The Budget brought cheer to upstream oil and gas companies such as Reliance Industries Ltd (RIL) and Oil and Natural Gas Corporation (ONGC) on multiple fronts. While moving the oil and gas exploratory activities from the profit-sharing to a revenue-sharing model and expedition of shale gas exploration activities is positive, the Street is awaiting clarity on the investment recovery under the proposed revenue-sharing system. The mention of a review in gas prices is also positive for both companies (Rangarajan Committee has recommended to raise it to $8 per mbtu from around $4.2 prevailing). Implementation of all these measures should improve both revenues as well as profit growth trajectories of both RIL and ONGC, believe analysts, most of whom are bullish on these stocks, given reasonable valuations.
Gas price revision finally
While the gas price rise will be a positive for all players and make production more lucrative, it should also attract more investments in the sector. "If the recommendations of the Rangarajan committee are implemented in toto, it could imply an increase in domestic Administered Price Mechanism (APM) and KG-D6 gas prices to $8 per mbtu and would be earnings-accretive for ONGC, OIL (Oil India Ltd) and RIL. Every $1 per mbtu rise in gas price increases the EPS of ONGC and RIL by Rs 2.4 and Rs 2 per share, respectively," says Ballabh Modani, oil and gas analyst at Religare Capital Markets. For ONGC, the gains are huge as gas accounts for a fifth of its standalone revenues and APM gas accounts for most of its total gas production.
"We estimate a net benefit of 29 per cent in ONGC's FY14 estimated earnings, if gas prices go up to $8 per mmbtu. Building in a higher share for upstream in subsidies (40 per cent) and higher respective shares for ONGC, the net upside is 19 per cent. Thus, ONGC's valuation can go up by Rs 54 per share," says Prakash Joshi, analyst at IDFC Securities. For RIL, analysts estimate that gas price hike to $8 will positively impact its earnings by 10-12 per cent.
Another comforting factor for ONGC was that the government created reasonable provision for fuel subsidies for both FY13 (raised to Rs 97,000 crore) as well as FY14 (Rs 65,000 crore).
The ONGC stock is trading at reasonable valuations of 1.6 times FY14 estimated book value versus the five-year average of 1.9 times. Regular increase in diesel price (to bring it in line with market rates) and higher gas prices will act as key catalysts for the stock, going forward. However, uncertainty over domestic and international oil and gas production will be a key concern in the near term, believe analysts. While the company's production from KG basin is expected to grow meaningfully only by FY16, its international production from Sudan and Syria (26 per cent of overall production) remains uncertain due to political problems.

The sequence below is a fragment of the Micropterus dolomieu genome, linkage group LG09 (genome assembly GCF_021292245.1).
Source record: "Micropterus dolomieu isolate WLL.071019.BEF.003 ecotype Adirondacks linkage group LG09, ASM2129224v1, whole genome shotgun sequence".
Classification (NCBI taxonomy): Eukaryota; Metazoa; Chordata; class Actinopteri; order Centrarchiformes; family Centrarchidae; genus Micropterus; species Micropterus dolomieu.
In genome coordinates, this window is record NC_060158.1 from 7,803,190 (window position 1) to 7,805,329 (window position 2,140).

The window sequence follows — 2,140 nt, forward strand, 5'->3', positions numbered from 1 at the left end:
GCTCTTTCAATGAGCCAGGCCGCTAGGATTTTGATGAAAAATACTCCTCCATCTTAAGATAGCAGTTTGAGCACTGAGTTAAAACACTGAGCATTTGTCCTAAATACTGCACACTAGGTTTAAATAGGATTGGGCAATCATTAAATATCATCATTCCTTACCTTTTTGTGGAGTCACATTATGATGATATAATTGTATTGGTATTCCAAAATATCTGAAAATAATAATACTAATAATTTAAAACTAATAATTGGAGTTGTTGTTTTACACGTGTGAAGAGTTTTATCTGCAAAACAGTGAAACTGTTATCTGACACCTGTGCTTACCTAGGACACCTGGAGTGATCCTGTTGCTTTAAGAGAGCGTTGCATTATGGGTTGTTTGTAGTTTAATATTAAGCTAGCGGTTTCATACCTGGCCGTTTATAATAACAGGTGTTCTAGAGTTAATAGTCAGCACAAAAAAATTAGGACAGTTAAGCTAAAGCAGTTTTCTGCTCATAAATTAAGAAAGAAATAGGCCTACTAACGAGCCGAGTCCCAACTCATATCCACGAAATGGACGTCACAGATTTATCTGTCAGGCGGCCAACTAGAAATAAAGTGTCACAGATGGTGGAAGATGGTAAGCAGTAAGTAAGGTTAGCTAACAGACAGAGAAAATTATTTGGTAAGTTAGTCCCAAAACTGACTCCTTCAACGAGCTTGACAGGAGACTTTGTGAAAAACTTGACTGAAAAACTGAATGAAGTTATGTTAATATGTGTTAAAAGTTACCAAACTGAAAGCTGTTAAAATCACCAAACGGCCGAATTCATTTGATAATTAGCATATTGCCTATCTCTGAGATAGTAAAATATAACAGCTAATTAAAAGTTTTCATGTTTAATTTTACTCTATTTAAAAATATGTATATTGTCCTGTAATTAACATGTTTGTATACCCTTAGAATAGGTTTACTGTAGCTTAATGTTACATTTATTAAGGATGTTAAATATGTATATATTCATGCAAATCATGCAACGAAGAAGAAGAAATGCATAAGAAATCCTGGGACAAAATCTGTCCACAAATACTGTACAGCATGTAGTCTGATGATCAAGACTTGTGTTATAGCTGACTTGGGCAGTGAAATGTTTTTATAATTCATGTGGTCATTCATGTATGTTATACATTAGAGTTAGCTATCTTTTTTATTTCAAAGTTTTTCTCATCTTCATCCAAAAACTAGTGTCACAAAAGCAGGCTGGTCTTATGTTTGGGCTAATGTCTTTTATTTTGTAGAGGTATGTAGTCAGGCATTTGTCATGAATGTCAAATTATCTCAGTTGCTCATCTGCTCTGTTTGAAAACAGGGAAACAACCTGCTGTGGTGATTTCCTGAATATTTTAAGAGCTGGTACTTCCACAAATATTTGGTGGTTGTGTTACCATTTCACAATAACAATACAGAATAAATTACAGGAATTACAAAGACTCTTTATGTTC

On the other hand, at 1.3 times FY14 estimated book value, RIL is trading at about 30 per cent discount to its historical average valuations. Apart from the expected rise in gas prices, RIL will also gain from higher capex in its core business of oil and gas exploration.
The core business' share in total capex is up from 35 per cent in FY11 to 80 per cent in FY13 so far. RIL is expected to spend about $28 billion (Rs 153,000 crore) in core business during FY13-17. As the core business enjoys higher margins and return on equity (compared to cash lying in the bank), this should boost its earnings, as well as return on equity over the next few years. While earnings growth in FY14 is expected to be around 10 per cent, analysts expect growth rates to pick up thereafter (earnings are estimated to grow 15 per cent annually over FY13-17).
"RIL's operating environment is improving across its core businesses, which should spur a renewed earnings upgrade cycle. RIL's refocus on capital employed, its lagging share price, and an all-time low foreign portfolio ownership prompts our upgrade to overweight," said Vinay Jaising, analyst at Morgan Stanley Research, in a recent note.